The other side of this struggle is embracing technology and how it’s changing our everyday life. Everything is better and faster, but it means less snail mail, journals and paperback books. Less of these beautiful things and more digital words that can be erased in a second.

When I’m travelling and want to take notes, it takes more discipline to stop and handwrite it in my travel journal instead of on my iPhone notebook. I don’t own a point-and-shoot camera, just a big DSLR for artistic/travel photography, because my iPhone takes great pictures of my day-to-day life. CDs? I’ve forgotten what they look like thanks to iTunes.

There is always an easier and faster option. Do we accept it and say goodbye to an era, or stretch out the inevitable and refuse to transition? This is how I am feeling about books and technology and laying roots and the lack of things in my life.

I’ll get an e-reader soon, and I will give away most of the books on my shelf. I will keep a few special favourites but the rest will go, and I will grieve. For the things and the home and the roots that I don’t have. That I will have to pick up and leave again. This city that I love but isn’t home, because it’s just too far away from the people that make home, home.

The world is changing, books are dying and I am letting go of things. And though books will be around for a while yet, I won’t have a library just for the sake of it. I will have a special wee shelf with the best of the best, in my home that I have created, and that will be enough.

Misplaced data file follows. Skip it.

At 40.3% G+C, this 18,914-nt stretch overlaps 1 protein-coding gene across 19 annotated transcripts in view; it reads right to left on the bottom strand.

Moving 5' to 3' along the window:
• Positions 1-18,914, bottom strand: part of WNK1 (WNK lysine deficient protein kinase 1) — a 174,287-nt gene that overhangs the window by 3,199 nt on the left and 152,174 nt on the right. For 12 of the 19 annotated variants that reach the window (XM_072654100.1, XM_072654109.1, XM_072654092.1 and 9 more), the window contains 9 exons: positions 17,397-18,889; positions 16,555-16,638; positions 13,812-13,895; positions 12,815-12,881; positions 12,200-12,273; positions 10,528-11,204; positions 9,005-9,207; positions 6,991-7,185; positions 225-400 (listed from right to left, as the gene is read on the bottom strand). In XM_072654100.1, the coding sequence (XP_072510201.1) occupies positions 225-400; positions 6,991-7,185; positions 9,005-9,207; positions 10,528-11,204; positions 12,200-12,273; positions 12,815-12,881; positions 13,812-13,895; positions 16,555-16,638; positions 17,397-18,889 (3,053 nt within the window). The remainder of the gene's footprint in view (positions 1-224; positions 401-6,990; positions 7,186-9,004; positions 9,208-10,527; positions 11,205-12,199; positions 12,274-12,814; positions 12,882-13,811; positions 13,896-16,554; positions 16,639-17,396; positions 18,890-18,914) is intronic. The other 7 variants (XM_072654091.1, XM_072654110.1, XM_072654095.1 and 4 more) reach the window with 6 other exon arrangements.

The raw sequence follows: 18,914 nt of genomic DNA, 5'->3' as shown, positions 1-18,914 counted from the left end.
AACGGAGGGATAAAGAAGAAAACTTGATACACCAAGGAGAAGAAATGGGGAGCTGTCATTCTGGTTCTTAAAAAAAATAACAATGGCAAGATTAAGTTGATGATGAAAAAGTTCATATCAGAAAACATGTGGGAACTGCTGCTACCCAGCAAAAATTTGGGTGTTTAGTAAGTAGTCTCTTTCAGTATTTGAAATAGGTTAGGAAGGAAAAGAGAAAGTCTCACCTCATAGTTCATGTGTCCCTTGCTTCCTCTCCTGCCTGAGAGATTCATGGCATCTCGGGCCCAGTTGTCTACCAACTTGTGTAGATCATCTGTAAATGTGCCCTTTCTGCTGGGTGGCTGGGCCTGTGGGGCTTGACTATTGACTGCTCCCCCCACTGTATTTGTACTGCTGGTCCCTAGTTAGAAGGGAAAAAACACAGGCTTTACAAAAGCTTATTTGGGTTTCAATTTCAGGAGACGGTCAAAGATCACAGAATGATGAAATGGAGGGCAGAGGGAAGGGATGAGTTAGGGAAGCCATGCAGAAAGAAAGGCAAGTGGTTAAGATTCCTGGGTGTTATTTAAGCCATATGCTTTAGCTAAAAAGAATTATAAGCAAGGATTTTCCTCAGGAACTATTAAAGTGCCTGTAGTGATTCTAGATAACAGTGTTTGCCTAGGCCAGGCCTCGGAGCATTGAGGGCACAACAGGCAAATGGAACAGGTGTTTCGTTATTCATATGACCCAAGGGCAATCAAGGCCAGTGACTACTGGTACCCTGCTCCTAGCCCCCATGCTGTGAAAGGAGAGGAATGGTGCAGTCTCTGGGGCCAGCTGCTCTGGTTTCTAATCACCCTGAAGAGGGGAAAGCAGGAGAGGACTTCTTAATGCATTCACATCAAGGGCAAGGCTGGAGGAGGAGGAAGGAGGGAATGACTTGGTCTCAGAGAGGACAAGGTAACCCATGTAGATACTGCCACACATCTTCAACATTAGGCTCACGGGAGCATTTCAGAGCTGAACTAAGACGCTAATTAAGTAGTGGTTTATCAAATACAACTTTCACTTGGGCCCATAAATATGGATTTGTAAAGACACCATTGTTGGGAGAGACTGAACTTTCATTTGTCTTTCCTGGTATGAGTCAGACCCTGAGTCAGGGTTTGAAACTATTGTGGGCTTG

After all, e-reader’s are so practical, the books are cheap and I will probably love mine.

How do you feel about e-readers and the future of technology? Have you held on to things for comfort reasons? Leave a comment. 


Time Wasted & Time Well Spent

When I was a teenager I heard a powerful sermon entitled ‘The Economy of Time’. It was about how we use our time, and how all the little 5, 10, 20 minute slots in our day add up to our whole life. Basically the same idea behind ‘if you look after the pennies, the pounds will look after themselves’. I loved this message and I’ve never forgotten it.

That day, true to my nature of looking at life as black and white, I started scrutinising my life in a new way. I was constantly asking the question ‘is this worth my time?’

This week, I’ve been convicted and felt like a bit of a hypocrite. I’ve been reading The Hunger Games trilogy and I’m well into the second book. Doing anything but reading the books are resented, and yes, I want to be Katniss Everdeen!